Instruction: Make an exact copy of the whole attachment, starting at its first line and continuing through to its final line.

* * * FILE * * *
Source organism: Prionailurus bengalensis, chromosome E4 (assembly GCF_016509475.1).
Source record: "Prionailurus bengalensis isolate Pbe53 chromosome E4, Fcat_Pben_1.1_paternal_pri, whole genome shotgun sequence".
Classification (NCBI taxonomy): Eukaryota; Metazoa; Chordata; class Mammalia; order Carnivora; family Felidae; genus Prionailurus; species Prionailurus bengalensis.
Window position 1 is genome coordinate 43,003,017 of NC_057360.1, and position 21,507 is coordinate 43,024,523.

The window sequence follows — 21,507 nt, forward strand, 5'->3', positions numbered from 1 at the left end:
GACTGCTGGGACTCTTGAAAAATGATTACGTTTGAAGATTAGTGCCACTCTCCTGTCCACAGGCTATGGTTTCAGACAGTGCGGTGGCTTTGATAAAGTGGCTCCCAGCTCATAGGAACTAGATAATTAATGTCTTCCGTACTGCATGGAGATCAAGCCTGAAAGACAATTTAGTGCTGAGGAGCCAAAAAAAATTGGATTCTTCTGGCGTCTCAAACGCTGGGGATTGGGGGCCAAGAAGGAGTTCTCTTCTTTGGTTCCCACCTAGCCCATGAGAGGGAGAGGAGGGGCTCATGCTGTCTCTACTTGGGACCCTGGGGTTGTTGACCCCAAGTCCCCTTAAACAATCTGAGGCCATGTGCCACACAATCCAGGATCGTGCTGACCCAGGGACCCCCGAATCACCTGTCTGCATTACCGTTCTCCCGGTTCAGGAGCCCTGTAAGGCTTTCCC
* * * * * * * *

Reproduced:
Source organism: Prionailurus bengalensis, chromosome E4 (assembly GCF_016509475.1).
Source record: "Prionailurus bengalensis isolate Pbe53 chromosome E4, Fcat_Pben_1.1_paternal_pri, whole genome shotgun sequence".
Classification (NCBI taxonomy): Eukaryota; Metazoa; Chordata; class Mammalia; order Carnivora; family Felidae; genus Prionailurus; species Prionailurus bengalensis.
Window position 1 is genome coordinate 43,003,017 of NC_057360.1, and position 21,507 is coordinate 43,024,523.

The window sequence follows — 21,507 nt, forward strand, 5'->3', positions numbered from 1 at the left end:
GACTGCTGGGACTCTTGAAAAATGATTACGTTTGAAGATTAGTGCCACTCTCCTGTCCACAGGCTATGGTTTCAGACAGTGCGGTGGCTTTGATAAAGTGGCTCCCAGCTCATAGGAACTAGATAATTAATGTCTTCCGTACTGCATGGAGATCAAGCCTGAAAGACAATTTAGTGCTGAGGAGCCAAAAAAAATTGGATTCTTCTGGCGTCTCAAACGCTGGGGATTGGGGGCCAAGAAGGAGTTCTCTTCTTTGGTTCCCACCTAGCCCATGAGAGGGAGAGGAGGGGCTCATGCTGTCTCTACTTGGGACCCTGGGGTTGTTGACCCCAAGTCCCCTTAAACAATCTGAGGCCATGTGCCACACAATCCAGGATCGTGCTGACCCAGGGACCCCCGAATCACCTGTCTGCATTACCGTTCTCCCGGTTCAGGAGCCCTGTAAGGCTTTCCC